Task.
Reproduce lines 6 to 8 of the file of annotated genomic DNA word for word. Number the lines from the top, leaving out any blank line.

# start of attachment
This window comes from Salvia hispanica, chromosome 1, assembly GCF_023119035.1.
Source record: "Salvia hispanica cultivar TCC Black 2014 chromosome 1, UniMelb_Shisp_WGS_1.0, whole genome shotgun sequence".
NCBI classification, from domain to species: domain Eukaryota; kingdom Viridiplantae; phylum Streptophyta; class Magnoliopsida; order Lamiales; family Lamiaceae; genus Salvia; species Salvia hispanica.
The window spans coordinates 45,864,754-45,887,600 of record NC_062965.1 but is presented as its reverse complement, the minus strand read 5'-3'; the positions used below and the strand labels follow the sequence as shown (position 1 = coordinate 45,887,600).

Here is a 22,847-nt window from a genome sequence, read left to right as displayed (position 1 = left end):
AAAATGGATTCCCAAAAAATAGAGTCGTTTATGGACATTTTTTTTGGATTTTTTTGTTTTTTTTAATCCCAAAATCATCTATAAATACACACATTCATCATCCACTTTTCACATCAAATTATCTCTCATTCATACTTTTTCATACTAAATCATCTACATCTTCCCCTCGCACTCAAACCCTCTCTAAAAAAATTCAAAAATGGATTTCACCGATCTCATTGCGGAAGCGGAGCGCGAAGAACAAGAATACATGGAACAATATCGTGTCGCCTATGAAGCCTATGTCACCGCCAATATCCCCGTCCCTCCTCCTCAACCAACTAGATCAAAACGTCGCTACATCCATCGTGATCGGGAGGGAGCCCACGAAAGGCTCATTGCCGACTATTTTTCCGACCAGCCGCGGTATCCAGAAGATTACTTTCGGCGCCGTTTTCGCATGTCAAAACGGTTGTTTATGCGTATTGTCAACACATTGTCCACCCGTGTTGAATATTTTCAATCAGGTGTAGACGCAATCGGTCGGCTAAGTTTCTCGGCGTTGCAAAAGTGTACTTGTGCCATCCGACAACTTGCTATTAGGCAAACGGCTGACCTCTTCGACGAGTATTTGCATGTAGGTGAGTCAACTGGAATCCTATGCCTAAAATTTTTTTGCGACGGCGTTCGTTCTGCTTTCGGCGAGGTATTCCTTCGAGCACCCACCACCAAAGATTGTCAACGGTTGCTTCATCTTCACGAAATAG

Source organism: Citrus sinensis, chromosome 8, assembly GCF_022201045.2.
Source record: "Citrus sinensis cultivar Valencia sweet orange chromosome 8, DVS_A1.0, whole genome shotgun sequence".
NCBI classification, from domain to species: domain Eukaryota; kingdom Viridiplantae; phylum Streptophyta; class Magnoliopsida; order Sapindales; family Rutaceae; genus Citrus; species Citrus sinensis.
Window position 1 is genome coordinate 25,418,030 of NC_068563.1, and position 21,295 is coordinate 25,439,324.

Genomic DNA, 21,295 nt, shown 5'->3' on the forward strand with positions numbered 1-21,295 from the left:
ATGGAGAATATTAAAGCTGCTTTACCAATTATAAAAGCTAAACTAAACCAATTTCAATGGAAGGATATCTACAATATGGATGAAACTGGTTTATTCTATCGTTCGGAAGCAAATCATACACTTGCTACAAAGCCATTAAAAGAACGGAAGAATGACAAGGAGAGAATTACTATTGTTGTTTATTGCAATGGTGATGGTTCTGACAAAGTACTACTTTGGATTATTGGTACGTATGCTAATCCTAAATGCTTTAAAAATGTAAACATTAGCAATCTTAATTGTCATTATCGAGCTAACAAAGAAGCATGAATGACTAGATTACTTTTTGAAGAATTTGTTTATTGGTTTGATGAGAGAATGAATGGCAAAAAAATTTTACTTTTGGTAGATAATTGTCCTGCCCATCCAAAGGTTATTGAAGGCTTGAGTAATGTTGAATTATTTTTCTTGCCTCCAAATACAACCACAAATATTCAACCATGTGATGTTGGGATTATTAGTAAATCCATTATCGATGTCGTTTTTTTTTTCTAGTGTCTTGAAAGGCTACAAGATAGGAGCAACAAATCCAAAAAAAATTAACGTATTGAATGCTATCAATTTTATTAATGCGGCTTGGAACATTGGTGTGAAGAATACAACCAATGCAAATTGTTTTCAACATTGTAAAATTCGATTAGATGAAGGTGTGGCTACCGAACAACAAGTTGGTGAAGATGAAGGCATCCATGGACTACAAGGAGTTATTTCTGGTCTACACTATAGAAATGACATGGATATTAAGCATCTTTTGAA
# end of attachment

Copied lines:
AAAATGGATTCCCAAAAAATAGAGTCGTTTATGGACATTTTTTTTGGATTTTTTTGTTTTTTTTAATCCCAAAATCATCTATAAATACACACATTCATCATCCACTTTTCACATCAAATTATCTCTCATTCATACTTTTTCATACTAAATCATCTACATCTTCCCCTCGCACTCAAACCCTCTCTAAAAAAATTCAAAAATGGATTTCACCGATCTCATTGCGGAAGCGGAGCGCGAAGAACAAGAATACATGGAACAATATCGTGTCGCCTATGAAGCCTATGTCACCGCCAATATCCCCGTCCCTCCTCCTCAACCAACTAGATCAAAACGTCGCTACATCCATCGTGATCGGGAGGGAGCCCACGAAAGGCTCATTGCCGACTATTTTTCCGACCAGCCGCGGTATCCAGAAGATTACTTTCGGCGCCGTTTTCGCATGTCAAAACGGTTGTTTATGCGTATTGTCAACACATTGTCCACCCGTGTTGAATATTTTCAATCAGGTGTAGACGCAATCGGTCGGCTAAGTTTCTCGGCGTTGCAAAAGTGTACTTGTGCCATCCGACAACTTGCTATTAGGCAAACGGCTGACCTCTTCGACGAGTATTTGCATGTAGGTGAGTCAACTGGAATCCTATGCCTAAAATTTTTTTGCGACGGCGTTCGTTCTGCTTTCGGCGAGGTATTCCTTCGAGCACCCACCACCAAAGATTGTCAACGGTTGCTTCATCTTCACGAAATAG

Source organism: Citrus sinensis, chromosome 8, assembly GCF_022201045.2.
Source record: "Citrus sinensis cultivar Valencia sweet orange chromosome 8, DVS_A1.0, whole genome shotgun sequence".